Hashing and Public Keys – The Cryptographic Foundations of Blockchain

Bryant Nielson | August 3, 2023

Behind the scenes of every blockchain transaction and consensus mechanism lies powerful cryptographic code. Two keystone techniques provide the bedrock of security for blockchain platforms: hashing and public key encryption. This article will explain how they work, why they are indispensable, and provide real-world examples of their blockchain application.

First, hashing generates fixed-length fingerprint signatures used to validate and link blocks of data. Bitcoin applies SHA-256 hashing to transaction contents, timestamps, and chaining information to produce the digest securing each block. Even tiny changes in input produce entirely different hash outputs. This proves data integrity without revealing contents. Hash comparisons can efficiently verify if data matches the blockchain.

Second, public key infrastructure enables trusted communication between parties. Users hold unique public-private key pairs. The public key serves as an address to share. The private key allows the owner to digitally sign transactions. The signatures are irreproducible without the matching private key. Combined with hashing, this provides non-repudiation and authentication. Only the private key owner could have produced the signature.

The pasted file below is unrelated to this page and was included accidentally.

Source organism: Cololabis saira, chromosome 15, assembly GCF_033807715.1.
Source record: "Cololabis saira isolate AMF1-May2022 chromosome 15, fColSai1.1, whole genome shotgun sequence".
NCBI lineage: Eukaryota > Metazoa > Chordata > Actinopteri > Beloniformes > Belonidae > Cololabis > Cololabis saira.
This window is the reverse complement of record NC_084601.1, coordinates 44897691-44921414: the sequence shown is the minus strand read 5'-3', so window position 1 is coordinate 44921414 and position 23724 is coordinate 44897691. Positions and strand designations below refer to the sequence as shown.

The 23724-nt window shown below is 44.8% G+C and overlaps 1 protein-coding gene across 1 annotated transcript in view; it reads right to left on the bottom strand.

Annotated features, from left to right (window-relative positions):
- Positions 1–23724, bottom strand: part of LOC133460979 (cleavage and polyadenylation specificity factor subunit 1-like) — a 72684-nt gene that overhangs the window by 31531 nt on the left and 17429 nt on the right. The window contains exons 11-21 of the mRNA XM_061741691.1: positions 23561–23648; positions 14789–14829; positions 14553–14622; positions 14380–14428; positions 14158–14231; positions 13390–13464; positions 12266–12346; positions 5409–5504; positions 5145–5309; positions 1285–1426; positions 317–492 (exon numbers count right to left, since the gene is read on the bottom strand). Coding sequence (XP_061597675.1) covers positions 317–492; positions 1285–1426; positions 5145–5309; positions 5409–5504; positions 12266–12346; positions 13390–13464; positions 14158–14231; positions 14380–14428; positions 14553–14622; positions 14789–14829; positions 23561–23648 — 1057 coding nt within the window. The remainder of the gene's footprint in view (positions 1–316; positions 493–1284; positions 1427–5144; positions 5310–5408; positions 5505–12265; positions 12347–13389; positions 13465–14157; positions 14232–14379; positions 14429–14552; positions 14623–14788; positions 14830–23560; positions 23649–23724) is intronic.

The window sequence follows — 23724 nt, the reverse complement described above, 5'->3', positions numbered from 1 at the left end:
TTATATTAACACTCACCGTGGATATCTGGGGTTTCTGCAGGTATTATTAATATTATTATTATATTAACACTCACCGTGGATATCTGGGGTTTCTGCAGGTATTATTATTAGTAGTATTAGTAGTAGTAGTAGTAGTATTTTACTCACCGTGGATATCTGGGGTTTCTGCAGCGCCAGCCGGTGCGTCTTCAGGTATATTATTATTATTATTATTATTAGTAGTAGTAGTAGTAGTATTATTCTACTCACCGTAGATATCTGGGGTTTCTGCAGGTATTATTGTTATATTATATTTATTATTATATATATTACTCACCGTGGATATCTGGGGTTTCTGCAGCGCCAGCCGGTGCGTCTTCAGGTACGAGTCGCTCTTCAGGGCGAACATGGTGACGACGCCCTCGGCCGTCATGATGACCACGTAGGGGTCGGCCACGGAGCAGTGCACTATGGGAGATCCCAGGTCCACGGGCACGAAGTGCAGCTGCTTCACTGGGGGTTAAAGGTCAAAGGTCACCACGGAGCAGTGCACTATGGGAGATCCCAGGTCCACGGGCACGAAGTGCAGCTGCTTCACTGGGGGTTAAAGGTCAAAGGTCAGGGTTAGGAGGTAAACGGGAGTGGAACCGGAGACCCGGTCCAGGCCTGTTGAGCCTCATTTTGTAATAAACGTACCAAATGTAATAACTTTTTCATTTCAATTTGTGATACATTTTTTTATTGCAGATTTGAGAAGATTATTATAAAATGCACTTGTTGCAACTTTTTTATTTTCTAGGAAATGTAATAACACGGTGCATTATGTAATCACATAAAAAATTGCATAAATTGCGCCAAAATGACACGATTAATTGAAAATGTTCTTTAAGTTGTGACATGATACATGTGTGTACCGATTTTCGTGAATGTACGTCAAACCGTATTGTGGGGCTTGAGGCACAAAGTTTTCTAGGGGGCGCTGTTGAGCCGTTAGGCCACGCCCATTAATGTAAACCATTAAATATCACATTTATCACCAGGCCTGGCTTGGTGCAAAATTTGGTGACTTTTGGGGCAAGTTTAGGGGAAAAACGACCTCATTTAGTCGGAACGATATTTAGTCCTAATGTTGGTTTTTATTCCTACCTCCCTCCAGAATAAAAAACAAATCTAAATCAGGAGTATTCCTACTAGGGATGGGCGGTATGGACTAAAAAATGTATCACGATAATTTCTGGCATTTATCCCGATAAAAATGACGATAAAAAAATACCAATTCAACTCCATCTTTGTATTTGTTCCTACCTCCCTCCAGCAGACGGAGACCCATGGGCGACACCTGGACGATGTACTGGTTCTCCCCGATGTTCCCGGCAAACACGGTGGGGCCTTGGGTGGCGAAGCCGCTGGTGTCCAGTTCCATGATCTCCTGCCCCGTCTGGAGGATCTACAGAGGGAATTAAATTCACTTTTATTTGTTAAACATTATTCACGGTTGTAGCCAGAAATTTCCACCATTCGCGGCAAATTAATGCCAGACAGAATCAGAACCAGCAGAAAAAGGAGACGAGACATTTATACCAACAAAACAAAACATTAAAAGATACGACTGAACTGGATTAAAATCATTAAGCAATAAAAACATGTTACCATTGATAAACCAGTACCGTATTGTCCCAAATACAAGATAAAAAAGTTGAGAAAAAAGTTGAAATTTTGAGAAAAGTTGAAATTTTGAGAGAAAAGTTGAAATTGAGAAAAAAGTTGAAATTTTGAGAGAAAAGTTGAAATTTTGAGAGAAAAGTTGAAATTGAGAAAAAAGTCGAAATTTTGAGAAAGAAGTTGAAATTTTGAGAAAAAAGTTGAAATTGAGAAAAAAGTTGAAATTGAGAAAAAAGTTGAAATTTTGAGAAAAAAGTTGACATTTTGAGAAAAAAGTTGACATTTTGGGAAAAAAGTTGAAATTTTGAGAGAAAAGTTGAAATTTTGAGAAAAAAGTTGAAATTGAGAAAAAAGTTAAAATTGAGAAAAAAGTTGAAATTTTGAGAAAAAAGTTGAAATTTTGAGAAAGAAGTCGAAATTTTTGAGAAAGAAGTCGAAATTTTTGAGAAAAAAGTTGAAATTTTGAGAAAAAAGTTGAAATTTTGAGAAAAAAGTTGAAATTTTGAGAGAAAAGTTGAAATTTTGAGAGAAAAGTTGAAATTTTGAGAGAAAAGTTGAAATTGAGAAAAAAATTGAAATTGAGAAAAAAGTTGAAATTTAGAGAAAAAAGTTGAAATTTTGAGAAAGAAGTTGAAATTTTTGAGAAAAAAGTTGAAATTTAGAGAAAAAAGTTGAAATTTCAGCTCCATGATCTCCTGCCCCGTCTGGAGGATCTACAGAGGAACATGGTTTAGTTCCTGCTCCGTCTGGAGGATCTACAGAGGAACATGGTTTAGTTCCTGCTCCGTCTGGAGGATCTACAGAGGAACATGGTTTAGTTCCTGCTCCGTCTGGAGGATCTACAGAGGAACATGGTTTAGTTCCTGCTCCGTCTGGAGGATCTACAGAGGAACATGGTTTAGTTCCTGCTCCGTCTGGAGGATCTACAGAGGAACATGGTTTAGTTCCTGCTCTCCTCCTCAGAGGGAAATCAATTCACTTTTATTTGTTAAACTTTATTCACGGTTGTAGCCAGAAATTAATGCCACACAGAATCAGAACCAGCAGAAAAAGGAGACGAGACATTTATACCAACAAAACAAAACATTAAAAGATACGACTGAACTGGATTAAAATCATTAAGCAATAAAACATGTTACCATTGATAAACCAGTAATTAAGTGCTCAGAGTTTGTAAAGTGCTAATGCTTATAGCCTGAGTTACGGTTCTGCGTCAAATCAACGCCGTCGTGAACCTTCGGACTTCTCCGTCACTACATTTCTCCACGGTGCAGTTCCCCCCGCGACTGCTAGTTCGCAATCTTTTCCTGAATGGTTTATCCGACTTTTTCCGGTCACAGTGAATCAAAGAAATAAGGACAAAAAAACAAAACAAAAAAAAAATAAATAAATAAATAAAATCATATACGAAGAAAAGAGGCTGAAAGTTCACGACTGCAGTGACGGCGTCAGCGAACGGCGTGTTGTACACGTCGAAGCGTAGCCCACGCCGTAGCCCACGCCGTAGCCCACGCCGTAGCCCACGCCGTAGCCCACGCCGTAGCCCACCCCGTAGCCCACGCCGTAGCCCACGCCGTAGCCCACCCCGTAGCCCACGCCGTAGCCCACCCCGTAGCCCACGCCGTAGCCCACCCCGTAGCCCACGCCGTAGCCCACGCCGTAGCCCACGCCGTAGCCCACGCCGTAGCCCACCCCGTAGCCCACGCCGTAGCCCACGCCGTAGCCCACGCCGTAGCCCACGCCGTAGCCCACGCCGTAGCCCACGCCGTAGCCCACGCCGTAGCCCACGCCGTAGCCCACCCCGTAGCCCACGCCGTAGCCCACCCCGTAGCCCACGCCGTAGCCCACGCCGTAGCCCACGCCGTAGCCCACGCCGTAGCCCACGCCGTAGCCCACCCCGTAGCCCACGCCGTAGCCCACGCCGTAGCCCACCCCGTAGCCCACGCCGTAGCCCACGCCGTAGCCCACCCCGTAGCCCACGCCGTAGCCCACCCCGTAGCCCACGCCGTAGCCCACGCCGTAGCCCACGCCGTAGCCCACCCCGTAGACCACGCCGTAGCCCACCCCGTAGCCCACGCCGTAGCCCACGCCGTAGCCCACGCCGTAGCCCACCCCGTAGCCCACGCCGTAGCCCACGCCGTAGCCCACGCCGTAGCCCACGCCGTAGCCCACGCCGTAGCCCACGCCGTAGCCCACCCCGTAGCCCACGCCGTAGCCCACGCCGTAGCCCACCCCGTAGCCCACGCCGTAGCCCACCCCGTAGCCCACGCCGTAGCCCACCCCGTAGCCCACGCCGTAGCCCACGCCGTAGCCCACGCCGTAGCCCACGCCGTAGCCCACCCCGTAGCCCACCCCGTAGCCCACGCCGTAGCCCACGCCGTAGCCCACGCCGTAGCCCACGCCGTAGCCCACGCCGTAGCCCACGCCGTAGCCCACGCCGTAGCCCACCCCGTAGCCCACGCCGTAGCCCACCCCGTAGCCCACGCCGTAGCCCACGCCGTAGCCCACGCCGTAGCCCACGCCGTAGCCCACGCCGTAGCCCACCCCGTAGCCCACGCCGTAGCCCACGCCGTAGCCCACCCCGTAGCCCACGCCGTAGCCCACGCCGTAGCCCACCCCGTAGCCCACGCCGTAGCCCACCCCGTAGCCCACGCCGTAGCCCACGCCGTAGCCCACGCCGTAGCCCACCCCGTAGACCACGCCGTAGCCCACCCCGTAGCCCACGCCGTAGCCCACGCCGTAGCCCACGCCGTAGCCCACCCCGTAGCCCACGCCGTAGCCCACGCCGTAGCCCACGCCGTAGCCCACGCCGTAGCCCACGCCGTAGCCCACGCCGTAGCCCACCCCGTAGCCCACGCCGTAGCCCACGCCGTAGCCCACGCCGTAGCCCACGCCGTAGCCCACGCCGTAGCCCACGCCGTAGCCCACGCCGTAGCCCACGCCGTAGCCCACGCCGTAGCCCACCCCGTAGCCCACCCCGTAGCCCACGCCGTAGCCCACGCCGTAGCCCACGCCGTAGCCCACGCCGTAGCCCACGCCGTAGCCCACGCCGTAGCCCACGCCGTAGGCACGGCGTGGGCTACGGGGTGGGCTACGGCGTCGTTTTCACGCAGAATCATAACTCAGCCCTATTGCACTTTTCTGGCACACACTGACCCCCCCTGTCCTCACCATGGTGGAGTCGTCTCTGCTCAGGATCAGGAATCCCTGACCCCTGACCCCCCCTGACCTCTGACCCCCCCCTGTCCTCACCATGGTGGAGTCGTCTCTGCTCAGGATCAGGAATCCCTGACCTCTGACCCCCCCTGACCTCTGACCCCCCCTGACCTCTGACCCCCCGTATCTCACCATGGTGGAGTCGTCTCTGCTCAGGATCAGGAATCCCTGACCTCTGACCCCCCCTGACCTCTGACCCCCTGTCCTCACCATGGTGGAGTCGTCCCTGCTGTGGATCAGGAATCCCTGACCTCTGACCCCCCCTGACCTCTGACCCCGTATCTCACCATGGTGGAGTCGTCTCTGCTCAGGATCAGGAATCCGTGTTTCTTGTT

For example, on the Bitcoin blockchain, a wallet address is derived from the public key. To spend funds, the spender signs the transaction with their private key. Nodes verify this by checking the signature matches the public address of the funds’ owner. This proves the spender has authority without exposing private keys.

Beyond transactions, hash functions and public keys secure the overall blockchain consensus mechanism. In proof-of-work systems like Ethereum, miners compete to solve computational hashing problems to create new valid blocks. The random challenge of finding suitable hashes requiring brute force means the probability of any one miner solving it is proportional to their computing power. This decentralizes consensus.

Meanwhile in proof-of-stake blockchains like Cardano, staked public keys select validators. The higher the stake in a valid unspent public key, the greater chance of being randomly chosen to validate the next block. This avoids concentrated mining power.

Along with encryption, hashing and public keys enable reliable P2P consensus and exchange without centralized authority. As blockchain evolves, additional cryptography like zero-knowledge proofs enhances privacy and security. But the fundamentals of hashing and PKI anchor the validity of the ledger. Their judicious application allows permissionless platforms to establish trust across millions of asynchronous nodes. The immutability and integrity blockchain promises relies wholly on the uncompromising math underpinning cryptography.